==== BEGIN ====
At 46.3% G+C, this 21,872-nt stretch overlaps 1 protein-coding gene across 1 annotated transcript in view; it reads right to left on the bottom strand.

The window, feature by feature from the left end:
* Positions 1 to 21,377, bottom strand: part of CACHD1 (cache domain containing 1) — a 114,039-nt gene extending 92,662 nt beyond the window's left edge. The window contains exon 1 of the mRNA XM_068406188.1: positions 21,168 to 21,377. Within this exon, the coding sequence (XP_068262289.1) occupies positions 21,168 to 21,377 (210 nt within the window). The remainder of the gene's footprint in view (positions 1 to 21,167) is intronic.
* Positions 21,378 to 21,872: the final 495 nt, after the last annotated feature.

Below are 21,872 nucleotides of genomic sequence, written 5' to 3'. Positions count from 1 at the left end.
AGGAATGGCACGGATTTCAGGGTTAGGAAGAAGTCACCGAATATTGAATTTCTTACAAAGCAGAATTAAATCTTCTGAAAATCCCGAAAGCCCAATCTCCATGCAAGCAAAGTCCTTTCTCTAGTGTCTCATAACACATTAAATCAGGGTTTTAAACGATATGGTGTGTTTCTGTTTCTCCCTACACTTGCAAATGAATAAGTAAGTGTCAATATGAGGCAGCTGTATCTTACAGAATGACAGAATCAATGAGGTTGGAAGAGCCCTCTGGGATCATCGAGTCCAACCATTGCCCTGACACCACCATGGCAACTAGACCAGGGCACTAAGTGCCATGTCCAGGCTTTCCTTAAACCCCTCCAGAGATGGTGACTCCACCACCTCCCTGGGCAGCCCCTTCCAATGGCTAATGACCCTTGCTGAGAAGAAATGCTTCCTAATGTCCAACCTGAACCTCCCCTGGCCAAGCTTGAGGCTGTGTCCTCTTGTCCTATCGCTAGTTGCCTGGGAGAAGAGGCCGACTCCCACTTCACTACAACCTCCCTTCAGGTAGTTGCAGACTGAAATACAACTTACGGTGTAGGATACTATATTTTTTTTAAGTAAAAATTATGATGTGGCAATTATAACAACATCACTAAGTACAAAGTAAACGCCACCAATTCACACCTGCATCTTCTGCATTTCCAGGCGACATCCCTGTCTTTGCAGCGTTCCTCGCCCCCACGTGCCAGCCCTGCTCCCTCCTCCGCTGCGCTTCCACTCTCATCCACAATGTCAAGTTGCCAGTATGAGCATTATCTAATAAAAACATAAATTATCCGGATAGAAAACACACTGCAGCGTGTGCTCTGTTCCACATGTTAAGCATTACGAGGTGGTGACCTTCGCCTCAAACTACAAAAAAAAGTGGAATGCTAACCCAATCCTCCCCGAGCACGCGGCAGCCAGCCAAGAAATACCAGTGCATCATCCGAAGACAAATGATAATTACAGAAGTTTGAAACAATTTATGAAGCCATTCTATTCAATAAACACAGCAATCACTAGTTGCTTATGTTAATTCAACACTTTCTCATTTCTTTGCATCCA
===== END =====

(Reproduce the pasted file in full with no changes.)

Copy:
At 46.3% G+C, this 21,872-nt stretch overlaps 1 protein-coding gene across 1 annotated transcript in view; it reads right to left on the bottom strand.

The window, feature by feature from the left end:
* Positions 1 to 21,377, bottom strand: part of CACHD1 (cache domain containing 1) — a 114,039-nt gene extending 92,662 nt beyond the window's left edge. The window contains exon 1 of the mRNA XM_068406188.1: positions 21,168 to 21,377. Within this exon, the coding sequence (XP_068262289.1) occupies positions 21,168 to 21,377 (210 nt within the window). The remainder of the gene's footprint in view (positions 1 to 21,167) is intronic.
* Positions 21,378 to 21,872: the final 495 nt, after the last annotated feature.

Below are 21,872 nucleotides of genomic sequence, written 5' to 3'. Positions count from 1 at the left end.
AGGAATGGCACGGATTTCAGGGTTAGGAAGAAGTCACCGAATATTGAATTTCTTACAAAGCAGAATTAAATCTTCTGAAAATCCCGAAAGCCCAATCTCCATGCAAGCAAAGTCCTTTCTCTAGTGTCTCATAACACATTAAATCAGGGTTTTAAACGATATGGTGTGTTTCTGTTTCTCCCTACACTTGCAAATGAATAAGTAAGTGTCAATATGAGGCAGCTGTATCTTACAGAATGACAGAATCAATGAGGTTGGAAGAGCCCTCTGGGATCATCGAGTCCAACCATTGCCCTGACACCACCATGGCAACTAGACCAGGGCACTAAGTGCCATGTCCAGGCTTTCCTTAAACCCCTCCAGAGATGGTGACTCCACCACCTCCCTGGGCAGCCCCTTCCAATGGCTAATGACCCTTGCTGAGAAGAAATGCTTCCTAATGTCCAACCTGAACCTCCCCTGGCCAAGCTTGAGGCTGTGTCCTCTTGTCCTATCGCTAGTTGCCTGGGAGAAGAGGCCGACTCCCACTTCACTACAACCTCCCTTCAGGTAGTTGCAGACTGAAATACAACTTACGGTGTAGGATACTATATTTTTTTTAAGTAAAAATTATGATGTGGCAATTATAACAACATCACTAAGTACAAAGTAAACGCCACCAATTCACACCTGCATCTTCTGCATTTCCAGGCGACATCCCTGTCTTTGCAGCGTTCCTCGCCCCCACGTGCCAGCCCTGCTCCCTCCTCCGCTGCGCTTCCACTCTCATCCACAATGTCAAGTTGCCAGTATGAGCATTATCTAATAAAAACATAAATTATCCGGATAGAAAACACACTGCAGCGTGTGCTCTGTTCCACATGTTAAGCATTACGAGGTGGTGACCTTCGCCTCAAACTACAAAAAAAAGTGGAATGCTAACCCAATCCTCCCCGAGCACGCGGCAGCCAGCCAAGAAATACCAGTGCATCATCCGAAGACAAATGATAATTACAGAAGTTTGAAACAATTTATGAAGCCATTCTATTCAATAAACACAGCAATCACTAGTTGCTTATGTTAATTCAACACTTTCTCATTTCTTTGCATCCA